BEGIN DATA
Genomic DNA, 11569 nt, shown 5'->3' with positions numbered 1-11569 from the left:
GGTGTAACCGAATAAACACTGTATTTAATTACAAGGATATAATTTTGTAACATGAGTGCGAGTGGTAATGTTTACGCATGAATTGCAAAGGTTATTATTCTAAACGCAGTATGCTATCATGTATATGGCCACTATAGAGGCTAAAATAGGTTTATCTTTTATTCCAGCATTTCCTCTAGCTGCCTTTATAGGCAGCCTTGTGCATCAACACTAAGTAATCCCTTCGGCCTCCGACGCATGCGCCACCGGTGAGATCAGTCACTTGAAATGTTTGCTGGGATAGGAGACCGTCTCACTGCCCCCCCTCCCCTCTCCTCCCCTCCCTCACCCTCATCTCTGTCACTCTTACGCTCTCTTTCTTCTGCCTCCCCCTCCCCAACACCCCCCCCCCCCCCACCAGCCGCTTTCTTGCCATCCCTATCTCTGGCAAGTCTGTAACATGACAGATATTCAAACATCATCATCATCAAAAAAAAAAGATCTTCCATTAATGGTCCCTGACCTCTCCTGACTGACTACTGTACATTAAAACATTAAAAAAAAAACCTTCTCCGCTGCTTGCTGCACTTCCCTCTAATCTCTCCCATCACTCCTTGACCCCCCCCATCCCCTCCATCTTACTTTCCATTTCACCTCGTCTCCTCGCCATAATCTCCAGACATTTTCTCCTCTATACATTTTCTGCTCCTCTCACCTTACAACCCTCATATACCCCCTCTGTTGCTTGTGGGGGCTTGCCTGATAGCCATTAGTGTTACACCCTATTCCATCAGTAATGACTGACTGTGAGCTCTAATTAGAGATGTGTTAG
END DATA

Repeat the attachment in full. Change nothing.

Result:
Genomic DNA, 11569 nt, shown 5'->3' with positions numbered 1-11569 from the left:
GGTGTAACCGAATAAACACTGTATTTAATTACAAGGATATAATTTTGTAACATGAGTGCGAGTGGTAATGTTTACGCATGAATTGCAAAGGTTATTATTCTAAACGCAGTATGCTATCATGTATATGGCCACTATAGAGGCTAAAATAGGTTTATCTTTTATTCCAGCATTTCCTCTAGCTGCCTTTATAGGCAGCCTTGTGCATCAACACTAAGTAATCCCTTCGGCCTCCGACGCATGCGCCACCGGTGAGATCAGTCACTTGAAATGTTTGCTGGGATAGGAGACCGTCTCACTGCCCCCCCTCCCCTCTCCTCCCCTCCCTCACCCTCATCTCTGTCACTCTTACGCTCTCTTTCTTCTGCCTCCCCCTCCCCAACACCCCCCCCCCCCCCACCAGCCGCTTTCTTGCCATCCCTATCTCTGGCAAGTCTGTAACATGACAGATATTCAAACATCATCATCATCAAAAAAAAAAGATCTTCCATTAATGGTCCCTGACCTCTCCTGACTGACTACTGTACATTAAAACATTAAAAAAAAAACCTTCTCCGCTGCTTGCTGCACTTCCCTCTAATCTCTCCCATCACTCCTTGACCCCCCCCATCCCCTCCATCTTACTTTCCATTTCACCTCGTCTCCTCGCCATAATCTCCAGACATTTTCTCCTCTATACATTTTCTGCTCCTCTCACCTTACAACCCTCATATACCCCCTCTGTTGCTTGTGGGGGCTTGCCTGATAGCCATTAGTGTTACACCCTATTCCATCAGTAATGACTGACTGTGAGCTCTAATTAGAGATGTGTTAG